Stained Class

Judas Priest

Columbia, 1978

REVIEW BY: Sean McCarthy


In late '70s, Sad Wings Of Destiny and Sin After Sin were heavy enough for heavy metal. However, for the most part, punk beat heavy metal in terms of attitude, speed and nihilism. Coming from the same region that some of the most definitive punk was berthed, Judas Priest spent no time trying to one-up punk in terms of relevance, speed and sheer savagery with the release of my_heart_sings_the_harmony_web_ad_alt_250 Stained Class.

With Stained Class, Judas Priest helped usher in the wave of "new metal": primarily British-oriented, death and S&M-obsessed lyrics and enough leather to rival a rodeo. Sure, time has dulled some of the fright of Rob Halford's dentist-drill vocals and the dual-guitar attack of K.K. Downing and Glenn Tipton. But for the most part, Stained Class remains a tight and focused 45 minutes of fury.

"White Heat, Red Hot" and "Beyond The Realms of Death" are immortal heavy metal songs, not to mention the anti-religious hypocrisy oath "Saints in Hell." While their previous efforts were good enough to make a name for themselves, Stained Class elevated Priest to the realm of innovators. Musically, Judas Priest adds more harmony muscle while remaining loud and ominous.

Unfortunately, what made Stained Class more famous since the mid-'80s was its center in a teen suicide case. Their cover of Gary Wright's/Spooky Tooth's "Better By You, Better Than Me" allegedly had subliminal messages promoting suicide. The fact that this was able to land into a courtroom was more frightening than anything in the song.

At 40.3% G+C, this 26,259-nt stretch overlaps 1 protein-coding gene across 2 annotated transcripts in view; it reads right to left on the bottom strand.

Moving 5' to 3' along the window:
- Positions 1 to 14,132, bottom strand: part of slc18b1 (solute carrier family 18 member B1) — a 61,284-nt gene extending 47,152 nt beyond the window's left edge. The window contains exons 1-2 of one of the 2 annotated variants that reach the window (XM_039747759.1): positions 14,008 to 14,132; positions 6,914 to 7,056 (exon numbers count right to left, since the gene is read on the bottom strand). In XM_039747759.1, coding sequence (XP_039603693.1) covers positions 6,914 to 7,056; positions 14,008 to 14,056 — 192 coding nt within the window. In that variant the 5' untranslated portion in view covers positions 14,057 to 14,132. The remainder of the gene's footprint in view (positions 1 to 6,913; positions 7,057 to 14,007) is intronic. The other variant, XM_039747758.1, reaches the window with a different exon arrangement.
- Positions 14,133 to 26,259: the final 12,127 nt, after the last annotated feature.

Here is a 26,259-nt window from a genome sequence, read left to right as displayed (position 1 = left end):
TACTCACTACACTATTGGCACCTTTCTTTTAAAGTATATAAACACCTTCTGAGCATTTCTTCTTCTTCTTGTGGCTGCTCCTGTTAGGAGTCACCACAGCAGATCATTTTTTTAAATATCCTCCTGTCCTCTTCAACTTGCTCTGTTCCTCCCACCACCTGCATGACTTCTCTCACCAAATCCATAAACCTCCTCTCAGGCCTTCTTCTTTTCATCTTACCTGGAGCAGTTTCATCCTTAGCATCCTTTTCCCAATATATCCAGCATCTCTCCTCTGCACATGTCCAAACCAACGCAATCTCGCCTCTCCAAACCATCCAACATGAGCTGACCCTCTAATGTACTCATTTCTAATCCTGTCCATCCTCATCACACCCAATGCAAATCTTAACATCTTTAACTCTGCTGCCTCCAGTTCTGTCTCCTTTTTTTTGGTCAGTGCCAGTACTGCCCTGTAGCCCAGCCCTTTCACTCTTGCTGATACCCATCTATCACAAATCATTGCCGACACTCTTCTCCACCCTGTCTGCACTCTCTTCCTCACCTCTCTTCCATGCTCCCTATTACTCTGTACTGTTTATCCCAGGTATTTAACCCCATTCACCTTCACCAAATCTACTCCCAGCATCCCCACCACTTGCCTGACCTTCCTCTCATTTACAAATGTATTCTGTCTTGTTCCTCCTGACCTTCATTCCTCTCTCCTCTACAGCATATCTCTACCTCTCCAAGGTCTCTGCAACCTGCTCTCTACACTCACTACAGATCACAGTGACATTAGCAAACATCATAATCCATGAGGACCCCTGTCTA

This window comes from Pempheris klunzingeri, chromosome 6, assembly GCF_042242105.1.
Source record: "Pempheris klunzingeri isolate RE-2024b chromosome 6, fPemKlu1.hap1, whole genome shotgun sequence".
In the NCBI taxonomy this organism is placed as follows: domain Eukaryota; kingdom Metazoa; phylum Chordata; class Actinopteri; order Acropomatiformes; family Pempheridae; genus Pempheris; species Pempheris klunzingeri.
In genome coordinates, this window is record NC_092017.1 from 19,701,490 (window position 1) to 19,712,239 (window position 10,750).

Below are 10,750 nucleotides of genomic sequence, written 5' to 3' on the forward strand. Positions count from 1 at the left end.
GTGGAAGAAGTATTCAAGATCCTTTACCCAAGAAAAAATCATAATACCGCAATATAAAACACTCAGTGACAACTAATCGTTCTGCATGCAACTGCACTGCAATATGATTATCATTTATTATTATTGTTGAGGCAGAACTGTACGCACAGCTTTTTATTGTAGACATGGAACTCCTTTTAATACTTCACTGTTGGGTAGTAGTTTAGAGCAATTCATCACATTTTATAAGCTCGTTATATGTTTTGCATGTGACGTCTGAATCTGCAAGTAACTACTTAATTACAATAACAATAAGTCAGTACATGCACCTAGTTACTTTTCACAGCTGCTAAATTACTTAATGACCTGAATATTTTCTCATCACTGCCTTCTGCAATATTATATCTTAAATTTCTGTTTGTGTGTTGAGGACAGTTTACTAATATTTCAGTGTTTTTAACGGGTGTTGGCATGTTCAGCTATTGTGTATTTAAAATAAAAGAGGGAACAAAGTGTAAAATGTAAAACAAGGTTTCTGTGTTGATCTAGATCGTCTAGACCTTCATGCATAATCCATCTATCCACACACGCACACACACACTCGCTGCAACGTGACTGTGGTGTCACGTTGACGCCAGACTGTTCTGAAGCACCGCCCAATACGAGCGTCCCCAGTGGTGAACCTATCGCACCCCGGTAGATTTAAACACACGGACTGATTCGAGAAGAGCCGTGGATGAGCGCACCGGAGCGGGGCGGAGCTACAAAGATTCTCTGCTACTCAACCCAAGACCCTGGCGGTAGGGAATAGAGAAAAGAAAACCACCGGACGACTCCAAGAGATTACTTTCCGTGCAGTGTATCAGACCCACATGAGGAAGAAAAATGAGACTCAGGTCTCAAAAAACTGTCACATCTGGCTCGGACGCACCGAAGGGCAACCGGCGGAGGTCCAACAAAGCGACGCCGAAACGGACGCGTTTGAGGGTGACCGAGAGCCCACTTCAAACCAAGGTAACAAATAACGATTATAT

Even with its controversy, Stained Class has only improved in prestige, especially knowing about Halford's openness about his own sexuality in the past few years. Still, strip Stained Class of the controversy and the gossip about Halford and you still have an album that is a must-have for metal fans.

Rating: B+

User Rating: Not Yet Rated



© 2005 Sean McCarthy and The Daily Vault. All rights reserved. Review or any portion may not be reproduced without written permission. Cover art is the intellectual property of Columbia, and is used for informational purposes only.